Homeless Man Beaten by CA Police Later Dies in Custody

It was purported to be a slam-dunk for the prosecution.  Here, we were told, was a clear case of excessive force by police officers, nearly every moment of it of captured on audio and video.  A mentally ill homeless man is stopped by the police, who beat him into unconsciousness.  Five days later he is dead.  Three of the involved officers are charged with killing the man, with one of them facing a second-degree murder charge.  So horrific was the crime, so compelling was the evidence, that the county’s district attorney himself led the prosecution team, delivering the opening and closing statements and staking his professional reputation on obtaining a conviction.

And yet, after three weeks of testimony and presentation of evidence, a jury deliberates for just a few hours before handing down not-guilty verdicts on all counts against the first two officers to go to trial.  (The third accused officer’s trial was pending, but after the acquittal of the first two, the district attorney elected to drop the charges.)

What happened?

On the evening of July 5, 2011, police in the Orange County city of Fullerton, Calif., about 25 miles down the I-5 from downtown Los Angeles, responded to a report of someone vandalizing cars near the Fullerton Transportation Center, a commuter bus and train station.  The first two officers on the scene questioned Kelly Thomas, who was shirtless and carrying a backpack.  The encounter was captured on video by a nearby security camera, and the audio was captured by a digital recorder carried by one of the officers. (Warning: the video contains harsh language and depicts a violent encounter that led to a man’s death.)

The video shows that after a few minutes of conversation, during which Thomas claims not to speak English and is evasive about his identity, the officers tell him to sit down.  He complies.  When Officer Joe Wolfe searches Thomas’s belongings and finds mail addressed to someone else, the officers suspect Thomas of being a thief.  The second officer, Manny Ramos, gives Thomas specific instructions on how he is to sit, i.e., with his legs extended and his hands on his knees.  When Thomas fails to follow these instructions as precisely as Ramos would have wished, Ramos puts on latex gloves and moves in close to him.  “You see my fists?” Ramos asks.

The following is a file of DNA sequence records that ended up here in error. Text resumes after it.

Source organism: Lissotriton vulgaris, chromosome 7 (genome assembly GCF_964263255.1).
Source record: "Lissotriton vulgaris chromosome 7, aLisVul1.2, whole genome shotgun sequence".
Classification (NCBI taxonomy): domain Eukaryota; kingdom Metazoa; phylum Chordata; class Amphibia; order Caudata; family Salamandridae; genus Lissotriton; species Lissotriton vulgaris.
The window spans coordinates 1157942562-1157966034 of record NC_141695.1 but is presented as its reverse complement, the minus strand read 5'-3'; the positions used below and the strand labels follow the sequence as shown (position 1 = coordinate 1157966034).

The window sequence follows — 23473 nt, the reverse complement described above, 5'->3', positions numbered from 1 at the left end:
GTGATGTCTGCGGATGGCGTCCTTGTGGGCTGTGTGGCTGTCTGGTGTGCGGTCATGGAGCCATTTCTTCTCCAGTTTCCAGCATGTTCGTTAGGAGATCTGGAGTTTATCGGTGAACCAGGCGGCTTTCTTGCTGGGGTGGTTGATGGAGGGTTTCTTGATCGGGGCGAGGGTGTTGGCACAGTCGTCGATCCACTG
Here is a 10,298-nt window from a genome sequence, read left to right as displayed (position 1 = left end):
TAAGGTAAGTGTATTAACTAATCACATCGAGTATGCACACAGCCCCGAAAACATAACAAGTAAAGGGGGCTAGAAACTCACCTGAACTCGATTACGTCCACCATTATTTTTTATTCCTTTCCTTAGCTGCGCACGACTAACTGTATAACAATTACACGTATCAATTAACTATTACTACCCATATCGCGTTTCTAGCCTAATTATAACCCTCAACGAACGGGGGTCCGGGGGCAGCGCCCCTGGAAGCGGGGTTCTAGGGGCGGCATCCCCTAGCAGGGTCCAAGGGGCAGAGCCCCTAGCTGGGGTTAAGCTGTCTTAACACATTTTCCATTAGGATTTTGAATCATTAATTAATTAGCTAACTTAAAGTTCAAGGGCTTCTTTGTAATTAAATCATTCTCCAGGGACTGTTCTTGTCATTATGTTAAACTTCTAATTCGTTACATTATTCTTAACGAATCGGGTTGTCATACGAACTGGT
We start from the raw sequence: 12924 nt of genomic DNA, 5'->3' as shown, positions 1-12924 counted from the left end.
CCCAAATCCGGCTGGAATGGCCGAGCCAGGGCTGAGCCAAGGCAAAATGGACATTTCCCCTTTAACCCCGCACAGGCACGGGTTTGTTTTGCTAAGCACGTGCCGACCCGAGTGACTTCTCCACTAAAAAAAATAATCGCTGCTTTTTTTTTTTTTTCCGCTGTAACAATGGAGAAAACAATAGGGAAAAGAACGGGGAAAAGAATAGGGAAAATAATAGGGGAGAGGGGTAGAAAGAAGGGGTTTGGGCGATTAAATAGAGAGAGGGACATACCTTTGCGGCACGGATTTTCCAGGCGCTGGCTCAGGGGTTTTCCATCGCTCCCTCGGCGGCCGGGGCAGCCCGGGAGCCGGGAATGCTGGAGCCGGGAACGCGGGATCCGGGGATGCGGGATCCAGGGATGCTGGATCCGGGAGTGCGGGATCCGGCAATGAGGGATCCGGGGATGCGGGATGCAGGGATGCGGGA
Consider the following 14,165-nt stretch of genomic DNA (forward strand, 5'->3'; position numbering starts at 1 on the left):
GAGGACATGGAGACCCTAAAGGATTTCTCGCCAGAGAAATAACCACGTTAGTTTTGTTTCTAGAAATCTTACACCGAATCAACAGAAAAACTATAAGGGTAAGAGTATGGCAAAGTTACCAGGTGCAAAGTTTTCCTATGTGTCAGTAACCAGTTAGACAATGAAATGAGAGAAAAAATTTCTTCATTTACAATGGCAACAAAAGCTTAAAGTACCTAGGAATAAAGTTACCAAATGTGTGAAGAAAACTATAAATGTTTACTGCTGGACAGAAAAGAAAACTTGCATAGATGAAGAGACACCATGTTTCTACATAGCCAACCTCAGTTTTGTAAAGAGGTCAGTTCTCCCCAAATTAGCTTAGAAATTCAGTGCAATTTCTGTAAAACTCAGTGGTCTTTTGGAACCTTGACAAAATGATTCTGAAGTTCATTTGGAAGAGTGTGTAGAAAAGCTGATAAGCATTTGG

“Yeah, what about ‘em?” says Thomas.

“They’re about to f*** you up . . .”

“Start punching, dude,” Thomas says.

“If you don’t f***ing start listening.”

And at this point, sadly for all but mostly for Thomas, the incident devolved into one in which two people lost all patience with each other.  Ramos slaps Thomas on the shoulder with his hand, once again telling him to put his hands on his knees.  Thomas instead stands up, prompting Ramos to draw his baton.  Officer Wolfe then approaches, also holding his baton.  Ramos tells Thomas to get on the ground, and when he does not, running away instead, both officers begin striking him with their batons.

The action moves out of frame for a moment, but the audio makes clear that Thomas is tackled and struck, and indeed when the camera again focuses on the altercation, Thomas and both officers are on the ground near one of the parked police cars.  Soon there are six officers involved in the struggle, with most of them trying just to hold on to one or another of Thomas’s limbs and put handcuffs on him.  One officer, later identified as Jay Cicinelli, can be seen striking Thomas in the face.  Though it isn’t clear in the video, testimony at trial was that Cicinelli was using a Taser as an impact weapon.

Given what we know to have followed, the video is heart-wrenching to watch.  Thomas repeatedly says he is sorry and calls for his father.  “Help, me, Dad,” he says over and over, and a bit later moans his last words: “Daddy, Daddy.”

What parent, what human, can watch the video and not be saddened and even sickened?

As indeed I suspect the jurors were.  So how is that they were not moved to convict the officers?  None of the jurors has spoken publicly about the case so any search for their rationale is purely conjecture.  For what it’s worth, here is mine:

The jurors were unwilling to convict for the simple reason that the prosecution failed to meet its burden, which is to prove guilt beyond a reasonable doubt.  The defense was able to plant doubts in the jurors’ minds in two key elements.  First, they offered evidence that allowed the jurors to question the cause of Thomas’s death, and second, they presented testimony that the officers’ actions were reasonable under the circumstances.